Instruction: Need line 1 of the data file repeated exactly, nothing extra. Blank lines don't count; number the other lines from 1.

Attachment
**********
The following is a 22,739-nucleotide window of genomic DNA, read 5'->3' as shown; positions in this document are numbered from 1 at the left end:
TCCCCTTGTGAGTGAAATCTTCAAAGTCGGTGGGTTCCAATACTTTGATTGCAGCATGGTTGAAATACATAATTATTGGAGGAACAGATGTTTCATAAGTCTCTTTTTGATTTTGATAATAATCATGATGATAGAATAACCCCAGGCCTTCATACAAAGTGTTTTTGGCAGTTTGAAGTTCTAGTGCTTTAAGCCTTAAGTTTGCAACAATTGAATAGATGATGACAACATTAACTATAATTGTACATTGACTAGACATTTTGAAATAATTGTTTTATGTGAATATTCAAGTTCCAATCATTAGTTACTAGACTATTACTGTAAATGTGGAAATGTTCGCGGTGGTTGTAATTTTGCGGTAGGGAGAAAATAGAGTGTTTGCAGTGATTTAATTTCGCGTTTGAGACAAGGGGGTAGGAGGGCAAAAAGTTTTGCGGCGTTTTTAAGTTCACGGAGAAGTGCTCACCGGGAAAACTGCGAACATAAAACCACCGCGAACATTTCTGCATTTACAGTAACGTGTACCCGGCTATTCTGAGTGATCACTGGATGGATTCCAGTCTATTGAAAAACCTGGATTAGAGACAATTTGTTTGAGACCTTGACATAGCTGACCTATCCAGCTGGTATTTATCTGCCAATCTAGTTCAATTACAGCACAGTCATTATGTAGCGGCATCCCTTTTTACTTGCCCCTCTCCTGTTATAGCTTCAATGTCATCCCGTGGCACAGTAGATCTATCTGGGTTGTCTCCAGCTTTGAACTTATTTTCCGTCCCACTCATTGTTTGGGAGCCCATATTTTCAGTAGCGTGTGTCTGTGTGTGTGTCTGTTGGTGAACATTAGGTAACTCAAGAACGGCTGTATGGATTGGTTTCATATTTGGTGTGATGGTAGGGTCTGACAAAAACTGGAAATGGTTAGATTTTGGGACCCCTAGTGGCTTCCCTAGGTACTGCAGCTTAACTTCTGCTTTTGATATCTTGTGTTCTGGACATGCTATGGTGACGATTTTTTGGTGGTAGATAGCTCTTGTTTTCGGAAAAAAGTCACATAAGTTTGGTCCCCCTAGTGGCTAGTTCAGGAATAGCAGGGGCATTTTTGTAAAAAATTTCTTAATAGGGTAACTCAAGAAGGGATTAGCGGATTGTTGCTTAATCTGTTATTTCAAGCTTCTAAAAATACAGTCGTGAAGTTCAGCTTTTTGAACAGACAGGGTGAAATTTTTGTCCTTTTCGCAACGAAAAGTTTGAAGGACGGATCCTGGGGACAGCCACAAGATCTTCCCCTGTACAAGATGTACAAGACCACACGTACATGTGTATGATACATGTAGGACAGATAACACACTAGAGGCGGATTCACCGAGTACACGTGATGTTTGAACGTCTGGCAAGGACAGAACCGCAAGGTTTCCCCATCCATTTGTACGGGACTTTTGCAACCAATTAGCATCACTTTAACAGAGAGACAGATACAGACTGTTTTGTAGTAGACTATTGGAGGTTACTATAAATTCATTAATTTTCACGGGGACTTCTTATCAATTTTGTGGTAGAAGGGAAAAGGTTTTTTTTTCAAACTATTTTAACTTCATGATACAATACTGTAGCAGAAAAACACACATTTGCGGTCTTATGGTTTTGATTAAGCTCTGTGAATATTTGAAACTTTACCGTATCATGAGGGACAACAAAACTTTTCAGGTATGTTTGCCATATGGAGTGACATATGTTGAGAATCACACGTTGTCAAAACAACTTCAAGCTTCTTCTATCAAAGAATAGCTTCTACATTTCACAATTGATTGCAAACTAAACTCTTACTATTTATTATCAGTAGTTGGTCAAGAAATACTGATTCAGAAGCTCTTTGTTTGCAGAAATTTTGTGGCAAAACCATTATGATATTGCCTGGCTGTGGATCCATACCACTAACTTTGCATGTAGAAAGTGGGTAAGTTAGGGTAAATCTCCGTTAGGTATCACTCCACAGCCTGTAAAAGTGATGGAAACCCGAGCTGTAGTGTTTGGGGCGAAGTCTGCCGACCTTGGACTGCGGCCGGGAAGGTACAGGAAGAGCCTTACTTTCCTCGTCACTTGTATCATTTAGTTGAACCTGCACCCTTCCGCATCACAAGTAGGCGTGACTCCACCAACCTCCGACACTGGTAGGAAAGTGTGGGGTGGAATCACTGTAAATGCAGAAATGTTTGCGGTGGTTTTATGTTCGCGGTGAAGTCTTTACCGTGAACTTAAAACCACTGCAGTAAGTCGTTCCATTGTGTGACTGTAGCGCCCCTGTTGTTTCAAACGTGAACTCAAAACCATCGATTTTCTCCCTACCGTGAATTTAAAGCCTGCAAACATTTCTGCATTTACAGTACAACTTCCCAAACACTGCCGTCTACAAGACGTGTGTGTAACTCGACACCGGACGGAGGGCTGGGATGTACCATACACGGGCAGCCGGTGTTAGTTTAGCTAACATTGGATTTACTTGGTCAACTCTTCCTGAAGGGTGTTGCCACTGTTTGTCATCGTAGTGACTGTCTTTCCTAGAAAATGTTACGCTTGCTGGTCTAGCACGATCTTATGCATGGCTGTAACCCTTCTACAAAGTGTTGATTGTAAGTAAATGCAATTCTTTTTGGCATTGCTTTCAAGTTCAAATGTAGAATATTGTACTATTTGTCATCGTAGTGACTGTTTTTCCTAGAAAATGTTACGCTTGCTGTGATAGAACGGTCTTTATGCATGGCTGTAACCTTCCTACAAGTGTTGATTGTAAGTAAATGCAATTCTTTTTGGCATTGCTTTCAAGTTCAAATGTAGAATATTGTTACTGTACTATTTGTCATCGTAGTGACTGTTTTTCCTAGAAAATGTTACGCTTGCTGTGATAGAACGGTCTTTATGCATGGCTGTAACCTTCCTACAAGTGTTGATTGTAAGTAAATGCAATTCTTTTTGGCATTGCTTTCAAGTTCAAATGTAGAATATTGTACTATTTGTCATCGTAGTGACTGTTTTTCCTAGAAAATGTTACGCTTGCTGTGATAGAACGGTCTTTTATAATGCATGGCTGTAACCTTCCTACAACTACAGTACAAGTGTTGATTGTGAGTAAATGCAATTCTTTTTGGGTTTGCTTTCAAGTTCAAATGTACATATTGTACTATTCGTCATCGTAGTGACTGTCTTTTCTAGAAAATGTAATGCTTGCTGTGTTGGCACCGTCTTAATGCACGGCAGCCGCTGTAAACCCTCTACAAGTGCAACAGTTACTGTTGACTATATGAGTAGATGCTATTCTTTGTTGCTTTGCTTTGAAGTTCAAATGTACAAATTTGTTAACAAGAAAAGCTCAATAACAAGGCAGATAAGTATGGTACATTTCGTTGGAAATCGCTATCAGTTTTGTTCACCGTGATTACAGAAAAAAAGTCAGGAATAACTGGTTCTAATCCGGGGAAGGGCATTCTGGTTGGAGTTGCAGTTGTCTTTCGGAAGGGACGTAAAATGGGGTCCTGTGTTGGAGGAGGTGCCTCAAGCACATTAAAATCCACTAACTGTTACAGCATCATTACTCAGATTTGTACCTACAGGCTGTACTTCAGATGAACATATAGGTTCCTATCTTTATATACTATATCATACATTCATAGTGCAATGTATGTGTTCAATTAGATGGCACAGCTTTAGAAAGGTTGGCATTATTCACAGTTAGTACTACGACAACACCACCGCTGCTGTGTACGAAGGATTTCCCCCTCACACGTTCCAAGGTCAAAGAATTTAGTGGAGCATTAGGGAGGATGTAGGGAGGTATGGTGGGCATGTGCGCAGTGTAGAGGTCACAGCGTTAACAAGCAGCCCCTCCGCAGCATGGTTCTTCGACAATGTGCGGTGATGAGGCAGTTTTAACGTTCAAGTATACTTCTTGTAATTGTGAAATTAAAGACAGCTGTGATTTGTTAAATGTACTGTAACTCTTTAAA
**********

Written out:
The following is a 22,739-nucleotide window of genomic DNA, read 5'->3' as shown; positions in this document are numbered from 1 at the left end: